I have Elasticsearch index created which has approx 350 fields (Including nested fields) , I have defined mapping only for few of them. While calling _update API I am getting below exception with 400 Bad request.

Limit of total fields [1000] in index [test_index] has been exceeded
I want to understand the exact reason for this exception since my number of fields and fields for which mapping is defined both are less than 1000.
Note: I have nested fields and dynamic mapping enabled.


4 Answers 4


You can fix the issue by increasing the value of index.mapping.total_fields.limit (default 1000)


The maximum number of fields in an index. Field and object mappings, as well as field aliases count towards this limit. The default value is 1000.

To increase total fields limit to 2000, try this

PUT test_index/_settings
  "index.mapping.total_fields.limit": 2000

The reason to limit the number of fields is :

Defining too many fields in an index is a condition that can lead to a mapping explosion, which can cause out of memory errors and difficult situations to recover from. This is quite common with dynamic mappings. Every time a document contains new fields, those will end up in the index’s mappings

Related Resources :
1. Get the number of fields on an index
2. Settings to prevent mappings explosion

  • Thanks for the quick reply ! Actually I checked the number of fields in my index using the link you shared , its 928 , so I am not able to figure out the exact cause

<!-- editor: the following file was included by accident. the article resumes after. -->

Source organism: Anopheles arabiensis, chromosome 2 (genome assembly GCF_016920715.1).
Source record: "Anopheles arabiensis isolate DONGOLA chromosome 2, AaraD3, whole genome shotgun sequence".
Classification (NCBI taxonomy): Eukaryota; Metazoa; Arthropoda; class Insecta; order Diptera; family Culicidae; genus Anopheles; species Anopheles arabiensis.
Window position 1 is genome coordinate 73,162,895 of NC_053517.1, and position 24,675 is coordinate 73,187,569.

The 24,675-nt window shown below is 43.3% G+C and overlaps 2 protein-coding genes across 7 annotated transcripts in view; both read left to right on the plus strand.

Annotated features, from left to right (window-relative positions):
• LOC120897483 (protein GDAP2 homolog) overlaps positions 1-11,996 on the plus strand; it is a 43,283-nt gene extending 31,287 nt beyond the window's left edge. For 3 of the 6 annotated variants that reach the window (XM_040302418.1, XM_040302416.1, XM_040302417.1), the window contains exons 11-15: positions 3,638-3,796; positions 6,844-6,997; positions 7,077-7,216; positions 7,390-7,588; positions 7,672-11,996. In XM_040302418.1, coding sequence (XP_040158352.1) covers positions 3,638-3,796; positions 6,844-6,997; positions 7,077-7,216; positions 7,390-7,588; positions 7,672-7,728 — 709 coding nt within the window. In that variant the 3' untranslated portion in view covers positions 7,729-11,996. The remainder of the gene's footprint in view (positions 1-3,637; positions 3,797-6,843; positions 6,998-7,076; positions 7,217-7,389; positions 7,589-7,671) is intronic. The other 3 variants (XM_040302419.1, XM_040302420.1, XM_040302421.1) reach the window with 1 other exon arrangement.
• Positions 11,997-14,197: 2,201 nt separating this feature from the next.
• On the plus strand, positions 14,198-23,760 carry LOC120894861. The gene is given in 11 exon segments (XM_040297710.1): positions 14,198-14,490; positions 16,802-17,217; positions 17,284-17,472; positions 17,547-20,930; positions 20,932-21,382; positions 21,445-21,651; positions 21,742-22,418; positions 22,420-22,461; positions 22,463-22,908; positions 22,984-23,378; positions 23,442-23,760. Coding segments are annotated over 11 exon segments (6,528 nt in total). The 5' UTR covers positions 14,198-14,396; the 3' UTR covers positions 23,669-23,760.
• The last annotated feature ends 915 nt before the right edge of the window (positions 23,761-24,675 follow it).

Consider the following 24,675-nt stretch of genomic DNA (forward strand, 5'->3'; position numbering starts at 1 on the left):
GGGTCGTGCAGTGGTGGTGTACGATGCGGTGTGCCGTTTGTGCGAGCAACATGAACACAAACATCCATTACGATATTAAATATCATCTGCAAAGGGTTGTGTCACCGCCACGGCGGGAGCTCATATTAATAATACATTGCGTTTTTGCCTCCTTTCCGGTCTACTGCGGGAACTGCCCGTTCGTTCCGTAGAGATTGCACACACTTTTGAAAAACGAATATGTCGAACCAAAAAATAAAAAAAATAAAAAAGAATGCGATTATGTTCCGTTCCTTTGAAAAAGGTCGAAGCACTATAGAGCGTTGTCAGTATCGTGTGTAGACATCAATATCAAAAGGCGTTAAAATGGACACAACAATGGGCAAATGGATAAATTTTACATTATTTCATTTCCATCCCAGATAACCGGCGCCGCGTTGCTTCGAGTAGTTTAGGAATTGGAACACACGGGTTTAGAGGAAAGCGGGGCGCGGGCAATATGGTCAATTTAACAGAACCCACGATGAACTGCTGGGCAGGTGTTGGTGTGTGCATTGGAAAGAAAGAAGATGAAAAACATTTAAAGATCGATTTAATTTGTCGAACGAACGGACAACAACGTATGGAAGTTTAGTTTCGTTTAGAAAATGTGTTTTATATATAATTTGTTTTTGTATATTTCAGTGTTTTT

– SSG
    Mar 27, 2019 at 10:02
  • 2
    @SSG Maybe you are trying to index new document that contains more than 72 new fields Mar 27, 2019 at 10:43

I landed here via google. This worked for me (from the shell):

curl -s -XPUT http://localhost:9200/test-index/_settings  -H 'Content-Type: application/json' -d '{"index.mapping.total_fields.limit": 2000}'
  • 1
    If somebody decides just to copy/paste this.. There should be empty space between -d option and header content.
    – Lvka
    Jan 5 at 11:28

Another approach to handle this is to carefully design the mappings as the OP seems to be doing and to turn off dynamic mapping by setting dynamic = false (or even dynamic = strict)

Note that this approach can be applied to the entire mapping or to other properties/nested objects within, which enables quite a bit good degree of flexibility.

Reference to Dynamic mapping in the docs


Another possible solution, esp. when working in Groovy context: check that your data is a (well-formatted) String instance. In my case, I had been transforming my mapped data to Json using myMappedData as JSON in Groovy. The solution was to use (myMappedData as JSON).toString(). See https://stackoverflow.com/a/71938642/4420271.

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